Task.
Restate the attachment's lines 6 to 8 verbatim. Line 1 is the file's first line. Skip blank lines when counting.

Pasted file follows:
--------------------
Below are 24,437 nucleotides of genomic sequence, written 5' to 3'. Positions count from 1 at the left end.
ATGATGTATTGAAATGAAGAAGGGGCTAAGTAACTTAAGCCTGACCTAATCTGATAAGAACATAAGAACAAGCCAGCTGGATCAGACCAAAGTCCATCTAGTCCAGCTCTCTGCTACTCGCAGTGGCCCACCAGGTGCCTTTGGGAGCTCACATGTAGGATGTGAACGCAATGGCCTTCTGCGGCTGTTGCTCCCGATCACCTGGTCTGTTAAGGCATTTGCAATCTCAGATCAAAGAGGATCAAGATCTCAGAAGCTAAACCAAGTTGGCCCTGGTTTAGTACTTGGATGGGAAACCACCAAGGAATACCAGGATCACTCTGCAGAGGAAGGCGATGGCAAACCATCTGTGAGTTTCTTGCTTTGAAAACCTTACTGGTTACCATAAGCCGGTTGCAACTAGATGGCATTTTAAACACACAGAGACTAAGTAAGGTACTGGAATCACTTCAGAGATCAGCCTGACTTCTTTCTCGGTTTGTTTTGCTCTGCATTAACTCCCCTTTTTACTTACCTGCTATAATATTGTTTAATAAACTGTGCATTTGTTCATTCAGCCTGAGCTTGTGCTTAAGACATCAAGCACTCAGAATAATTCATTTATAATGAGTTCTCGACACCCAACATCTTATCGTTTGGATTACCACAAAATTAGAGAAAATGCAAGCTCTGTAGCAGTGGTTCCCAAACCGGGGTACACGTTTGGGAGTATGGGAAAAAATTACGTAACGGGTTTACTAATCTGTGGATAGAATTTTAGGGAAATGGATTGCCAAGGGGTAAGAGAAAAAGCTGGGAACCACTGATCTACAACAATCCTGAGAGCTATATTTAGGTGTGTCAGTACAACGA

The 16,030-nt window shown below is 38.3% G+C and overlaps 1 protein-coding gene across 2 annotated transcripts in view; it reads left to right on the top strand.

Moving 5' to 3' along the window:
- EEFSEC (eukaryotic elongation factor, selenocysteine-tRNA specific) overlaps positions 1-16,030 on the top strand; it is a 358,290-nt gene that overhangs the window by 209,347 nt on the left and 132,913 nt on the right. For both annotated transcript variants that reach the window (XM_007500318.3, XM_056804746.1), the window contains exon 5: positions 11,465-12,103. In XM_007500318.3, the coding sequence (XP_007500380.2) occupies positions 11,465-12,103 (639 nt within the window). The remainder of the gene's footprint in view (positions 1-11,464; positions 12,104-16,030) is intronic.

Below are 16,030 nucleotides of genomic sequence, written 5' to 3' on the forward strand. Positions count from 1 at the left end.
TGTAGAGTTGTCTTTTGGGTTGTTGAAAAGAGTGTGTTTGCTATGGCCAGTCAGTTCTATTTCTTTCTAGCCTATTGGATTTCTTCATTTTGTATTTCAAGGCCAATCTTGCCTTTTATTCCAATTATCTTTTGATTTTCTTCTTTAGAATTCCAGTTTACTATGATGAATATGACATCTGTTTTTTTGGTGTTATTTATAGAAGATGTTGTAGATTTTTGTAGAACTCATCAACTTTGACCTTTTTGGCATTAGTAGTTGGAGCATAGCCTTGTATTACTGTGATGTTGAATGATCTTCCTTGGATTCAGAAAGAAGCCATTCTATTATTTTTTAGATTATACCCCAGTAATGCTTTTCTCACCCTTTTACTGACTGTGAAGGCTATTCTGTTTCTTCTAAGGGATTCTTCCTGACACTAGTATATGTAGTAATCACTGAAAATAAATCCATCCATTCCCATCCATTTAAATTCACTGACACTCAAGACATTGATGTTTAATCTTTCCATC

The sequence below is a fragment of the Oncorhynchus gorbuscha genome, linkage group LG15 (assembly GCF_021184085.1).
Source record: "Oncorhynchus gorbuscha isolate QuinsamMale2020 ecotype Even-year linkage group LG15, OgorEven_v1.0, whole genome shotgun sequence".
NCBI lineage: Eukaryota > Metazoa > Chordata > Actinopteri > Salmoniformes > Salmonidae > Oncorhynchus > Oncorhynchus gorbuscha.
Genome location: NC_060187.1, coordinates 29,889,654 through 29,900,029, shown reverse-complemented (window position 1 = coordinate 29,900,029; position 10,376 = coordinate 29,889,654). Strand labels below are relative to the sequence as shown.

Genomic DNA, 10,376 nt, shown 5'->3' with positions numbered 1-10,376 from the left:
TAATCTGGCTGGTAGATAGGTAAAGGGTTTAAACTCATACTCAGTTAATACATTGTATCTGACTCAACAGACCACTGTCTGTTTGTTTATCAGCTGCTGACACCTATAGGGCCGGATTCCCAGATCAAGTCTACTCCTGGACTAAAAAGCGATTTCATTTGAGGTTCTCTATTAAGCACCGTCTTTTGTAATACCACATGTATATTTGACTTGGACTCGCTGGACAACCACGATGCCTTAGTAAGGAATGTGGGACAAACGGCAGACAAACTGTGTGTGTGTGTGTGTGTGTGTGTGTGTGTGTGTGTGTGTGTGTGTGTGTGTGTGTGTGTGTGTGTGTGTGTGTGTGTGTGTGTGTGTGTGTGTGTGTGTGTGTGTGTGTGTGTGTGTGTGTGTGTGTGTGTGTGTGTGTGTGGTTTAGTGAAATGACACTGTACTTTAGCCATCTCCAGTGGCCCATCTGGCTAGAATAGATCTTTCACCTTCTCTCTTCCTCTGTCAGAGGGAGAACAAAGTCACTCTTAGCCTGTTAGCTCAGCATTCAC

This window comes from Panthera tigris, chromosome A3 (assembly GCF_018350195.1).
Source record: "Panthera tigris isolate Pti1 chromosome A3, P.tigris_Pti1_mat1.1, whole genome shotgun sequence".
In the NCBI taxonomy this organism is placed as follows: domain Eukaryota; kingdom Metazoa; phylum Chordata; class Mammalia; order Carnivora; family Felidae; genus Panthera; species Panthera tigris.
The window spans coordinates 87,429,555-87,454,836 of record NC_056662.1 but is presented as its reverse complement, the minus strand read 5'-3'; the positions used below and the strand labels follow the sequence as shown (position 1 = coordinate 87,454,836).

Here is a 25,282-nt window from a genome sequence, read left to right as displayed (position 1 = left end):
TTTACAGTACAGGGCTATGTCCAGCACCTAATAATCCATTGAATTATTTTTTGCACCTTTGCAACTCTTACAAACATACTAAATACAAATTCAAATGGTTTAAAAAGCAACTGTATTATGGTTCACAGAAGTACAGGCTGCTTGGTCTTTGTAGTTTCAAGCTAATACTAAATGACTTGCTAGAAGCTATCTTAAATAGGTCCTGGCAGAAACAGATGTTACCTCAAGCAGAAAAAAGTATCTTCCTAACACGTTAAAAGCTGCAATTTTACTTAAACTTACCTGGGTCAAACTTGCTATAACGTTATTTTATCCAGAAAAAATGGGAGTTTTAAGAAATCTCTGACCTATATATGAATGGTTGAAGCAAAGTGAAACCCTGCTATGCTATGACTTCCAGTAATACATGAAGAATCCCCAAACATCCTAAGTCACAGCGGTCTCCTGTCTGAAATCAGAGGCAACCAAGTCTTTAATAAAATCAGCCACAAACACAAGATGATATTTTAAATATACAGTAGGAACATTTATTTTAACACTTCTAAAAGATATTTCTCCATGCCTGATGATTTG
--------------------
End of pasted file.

Below are 16,030 nucleotides of genomic sequence, written 5' to 3' on the forward strand. Positions count from 1 at the left end.
TGTAGAGTTGTCTTTTGGGTTGTTGAAAAGAGTGTGTTTGCTATGGCCAGTCAGTTCTATTTCTTTCTAGCCTATTGGATTTCTTCATTTTGTATTTCAAGGCCAATCTTGCCTTTTATTCCAATTATCTTTTGATTTTCTTCTTTAGAATTCCAGTTTACTATGATGAATATGACATCTGTTTTTTTGGTGTTATTTATAGAAGATGTTGTAGATTTTTGTAGAACTCATCAACTTTGACCTTTTTGGCATTAGTAGTTGGAGCATAGCCTTGTATTACTGTGATGTTGAATGATCTTCCTTGGATTCAGAAAGAAGCCATTCTATTATTTTTTAGATTATACCCCAGTAATGCTTTTCTCACCCTTTTACTGACTGTGAAGGCTATTCTGTTTCTTCTAAGGGATTCTTCCTGACACTAGTATATGTAGTAATCACTGAAAATAAATCCATCCATTCCCATCCATTTAAATTCACTGACACTCAAGACATTGATGTTTAATCTTTCCATC

The sequence below is a fragment of the Oncorhynchus gorbuscha genome, linkage group LG15 (assembly GCF_021184085.1).